Zomm and Phone Halo aim to prevent the agony of the lost cell phone
Certain technology products are unintentionally irritating. The Zomm and Phone Halo—two new gadgets aimed at preventing you from losing your cell phone—are irritating by design. With some 285 million mobile phones in use nationwide, the number of phones that go missing each year is about 30 million, according to Nashville-based cell-phone insurance provider Asurion. Zomm and Phone Halo seek to protect users from the annoyance of having to rush back to the restaurant they left 45 minutes ago.
The Zomm, which costs $79.99, is a circular gadget about an inch and a half in diameter. Once you pair it with your phone via Bluetooth, its large central button flashes every five seconds to reassure you it's still within range. Walk more than 30 feet away and it begins to flash more rapidly, vibrate, and emit an alarm that commands attention. Its center button also operates as a panic button when held down for 15 seconds. First it emits an alarm, and then, if not released, it summons help to the location of your phone. Zomm also incorporates a speakerphone that allows you to answer incoming calls. The sound is fuzzy for regular use, but it's better than fumbling around a large bag for a ringing phone.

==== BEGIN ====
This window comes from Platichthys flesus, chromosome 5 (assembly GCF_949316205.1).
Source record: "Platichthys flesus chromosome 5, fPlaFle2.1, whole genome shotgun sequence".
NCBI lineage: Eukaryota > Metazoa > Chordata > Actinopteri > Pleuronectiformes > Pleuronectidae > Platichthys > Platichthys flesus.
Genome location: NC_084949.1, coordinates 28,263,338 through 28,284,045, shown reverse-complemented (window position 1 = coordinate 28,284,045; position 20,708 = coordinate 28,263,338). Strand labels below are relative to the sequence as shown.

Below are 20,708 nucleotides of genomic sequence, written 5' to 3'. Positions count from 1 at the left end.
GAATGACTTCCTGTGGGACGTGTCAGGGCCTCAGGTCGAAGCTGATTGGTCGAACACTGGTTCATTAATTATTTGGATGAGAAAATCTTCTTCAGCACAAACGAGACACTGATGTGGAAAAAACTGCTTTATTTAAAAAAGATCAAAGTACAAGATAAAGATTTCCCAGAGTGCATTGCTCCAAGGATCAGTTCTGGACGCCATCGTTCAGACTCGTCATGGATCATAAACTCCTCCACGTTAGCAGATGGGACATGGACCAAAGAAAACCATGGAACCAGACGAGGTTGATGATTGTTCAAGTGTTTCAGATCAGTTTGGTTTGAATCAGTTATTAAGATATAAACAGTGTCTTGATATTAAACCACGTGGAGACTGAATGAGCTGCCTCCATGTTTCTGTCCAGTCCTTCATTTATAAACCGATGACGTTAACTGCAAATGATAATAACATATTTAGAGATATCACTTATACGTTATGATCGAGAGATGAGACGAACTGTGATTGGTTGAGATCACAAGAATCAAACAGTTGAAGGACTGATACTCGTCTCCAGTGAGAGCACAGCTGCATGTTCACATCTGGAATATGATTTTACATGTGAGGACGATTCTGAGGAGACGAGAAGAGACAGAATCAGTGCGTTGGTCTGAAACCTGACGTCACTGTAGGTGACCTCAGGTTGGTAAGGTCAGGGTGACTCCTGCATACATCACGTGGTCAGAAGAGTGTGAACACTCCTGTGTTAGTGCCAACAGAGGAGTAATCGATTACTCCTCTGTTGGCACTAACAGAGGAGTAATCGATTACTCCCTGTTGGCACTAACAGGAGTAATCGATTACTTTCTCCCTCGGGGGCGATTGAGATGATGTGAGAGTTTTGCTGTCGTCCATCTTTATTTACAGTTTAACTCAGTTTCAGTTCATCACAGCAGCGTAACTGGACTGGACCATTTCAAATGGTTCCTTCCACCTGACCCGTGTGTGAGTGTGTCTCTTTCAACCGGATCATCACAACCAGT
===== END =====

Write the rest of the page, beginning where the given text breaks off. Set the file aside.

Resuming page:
The Zomm works with any Bluetooth-enabled phone, but the $59.95 Phone Halo—about the size of a rubber eraser—is currently limited to users of BlackBerrys and phones using Google's (GOOG) Android operating system. (The company says iPhone compatibility is in the works.) Setup is more involved; you first have to download and install the appropriate app on your phone, then configure it. In addition to its audible alarm, you can set it up to e-mail you, or, if you don't mind the embarrassment, to tweet a lost-phone message to your Twitter followers. You can use the Phone Halo in reverse by attaching it to some other object you don't want to misplace, like a briefcase. Separate them too far, and the phone is preprogrammed to play the karaoke favorite (There's) Always Something There to Remind Me.
Of the two options, the Zomm does more things and is easier to set up. For iPhone users, the $20 difference is a small price to pay compared with the agony of separation from their beloved gadget.
WHEN PARTING CAN BE SWEET SORROW
Install these apps and you won't worry about losing your phone
By Arik Hasseldahl
Find My iPhone, $99/yr: (iPhone) Locates your phone on a map and messages the person who found it. Free 60-day trial.
Mobile Defense, free: (BlackBerry, Windows Mobile, Android, Symbian) Real-time phone location; IDs a new SIM card. Due this month.
Lookout, free: (BlackBerry, Windows Mobile, Android) Besides finding your phone, remotely backs up and wipes out data.
WaveSecure, $19.99/yr: (Android, BlackBerry, Symbian, Windows Mobile) Locates phone; security options; moves data between phones.